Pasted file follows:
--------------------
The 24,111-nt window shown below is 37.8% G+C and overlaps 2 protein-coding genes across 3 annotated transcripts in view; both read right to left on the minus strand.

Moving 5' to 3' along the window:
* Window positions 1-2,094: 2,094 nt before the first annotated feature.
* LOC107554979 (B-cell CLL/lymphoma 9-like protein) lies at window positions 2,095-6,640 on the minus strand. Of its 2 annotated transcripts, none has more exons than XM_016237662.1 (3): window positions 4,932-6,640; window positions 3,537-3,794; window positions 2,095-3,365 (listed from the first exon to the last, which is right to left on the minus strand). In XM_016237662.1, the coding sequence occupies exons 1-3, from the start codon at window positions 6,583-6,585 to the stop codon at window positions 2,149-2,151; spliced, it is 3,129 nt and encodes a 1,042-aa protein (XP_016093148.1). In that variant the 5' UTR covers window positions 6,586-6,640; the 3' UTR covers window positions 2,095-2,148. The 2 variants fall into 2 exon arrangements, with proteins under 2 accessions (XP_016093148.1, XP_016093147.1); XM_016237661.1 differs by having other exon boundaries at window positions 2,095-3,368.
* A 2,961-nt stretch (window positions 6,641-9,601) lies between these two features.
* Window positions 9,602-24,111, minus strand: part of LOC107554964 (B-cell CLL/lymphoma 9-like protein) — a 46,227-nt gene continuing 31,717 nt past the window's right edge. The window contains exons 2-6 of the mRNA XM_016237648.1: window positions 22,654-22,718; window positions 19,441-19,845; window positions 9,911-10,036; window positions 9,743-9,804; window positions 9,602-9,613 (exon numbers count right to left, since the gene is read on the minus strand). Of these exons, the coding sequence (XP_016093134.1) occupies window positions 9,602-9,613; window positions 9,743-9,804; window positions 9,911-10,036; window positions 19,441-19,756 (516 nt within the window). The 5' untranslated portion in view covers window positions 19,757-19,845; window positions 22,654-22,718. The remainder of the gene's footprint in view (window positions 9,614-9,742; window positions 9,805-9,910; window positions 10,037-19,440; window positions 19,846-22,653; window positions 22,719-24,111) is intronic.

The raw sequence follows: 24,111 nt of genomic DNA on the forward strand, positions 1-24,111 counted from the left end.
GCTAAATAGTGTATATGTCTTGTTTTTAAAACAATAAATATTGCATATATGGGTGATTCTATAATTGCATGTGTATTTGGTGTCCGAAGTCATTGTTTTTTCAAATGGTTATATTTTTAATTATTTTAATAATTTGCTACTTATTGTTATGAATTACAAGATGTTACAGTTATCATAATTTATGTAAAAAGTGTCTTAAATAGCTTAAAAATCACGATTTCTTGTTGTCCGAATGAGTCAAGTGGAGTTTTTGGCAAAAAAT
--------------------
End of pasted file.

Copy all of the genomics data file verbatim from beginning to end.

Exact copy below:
The 24,111-nt window shown below is 37.8% G+C and overlaps 2 protein-coding genes across 3 annotated transcripts in view; both read right to left on the minus strand.

Moving 5' to 3' along the window:
* Window positions 1-2,094: 2,094 nt before the first annotated feature.
* LOC107554979 (B-cell CLL/lymphoma 9-like protein) lies at window positions 2,095-6,640 on the minus strand. Of its 2 annotated transcripts, none has more exons than XM_016237662.1 (3): window positions 4,932-6,640; window positions 3,537-3,794; window positions 2,095-3,365 (listed from the first exon to the last, which is right to left on the minus strand). In XM_016237662.1, the coding sequence occupies exons 1-3, from the start codon at window positions 6,583-6,585 to the stop codon at window positions 2,149-2,151; spliced, it is 3,129 nt and encodes a 1,042-aa protein (XP_016093148.1). In that variant the 5' UTR covers window positions 6,586-6,640; the 3' UTR covers window positions 2,095-2,148. The 2 variants fall into 2 exon arrangements, with proteins under 2 accessions (XP_016093148.1, XP_016093147.1); XM_016237661.1 differs by having other exon boundaries at window positions 2,095-3,368.
* A 2,961-nt stretch (window positions 6,641-9,601) lies between these two features.
* Window positions 9,602-24,111, minus strand: part of LOC107554964 (B-cell CLL/lymphoma 9-like protein) — a 46,227-nt gene continuing 31,717 nt past the window's right edge. The window contains exons 2-6 of the mRNA XM_016237648.1: window positions 22,654-22,718; window positions 19,441-19,845; window positions 9,911-10,036; window positions 9,743-9,804; window positions 9,602-9,613 (exon numbers count right to left, since the gene is read on the minus strand). Of these exons, the coding sequence (XP_016093134.1) occupies window positions 9,602-9,613; window positions 9,743-9,804; window positions 9,911-10,036; window positions 19,441-19,756 (516 nt within the window). The 5' untranslated portion in view covers window positions 19,757-19,845; window positions 22,654-22,718. The remainder of the gene's footprint in view (window positions 9,614-9,742; window positions 9,805-9,910; window positions 10,037-19,440; window positions 19,846-22,653; window positions 22,719-24,111) is intronic.

The raw sequence follows: 24,111 nt of genomic DNA on the forward strand, positions 1-24,111 counted from the left end.
GCTAAATAGTGTATATGTCTTGTTTTTAAAACAATAAATATTGCATATATGGGTGATTCTATAATTGCATGTGTATTTGGTGTCCGAAGTCATTGTTTTTTCAAATGGTTATATTTTTAATTATTTTAATAATTTGCTACTTATTGTTATGAATTACAAGATGTTACAGTTATCATAATTTATGTAAAAAGTGTCTTAAATAGCTTAAAAATCACGATTTCTTGTTGTCCGAATGAGTCAAGTGGAGTTTTTGGCAAAAAAT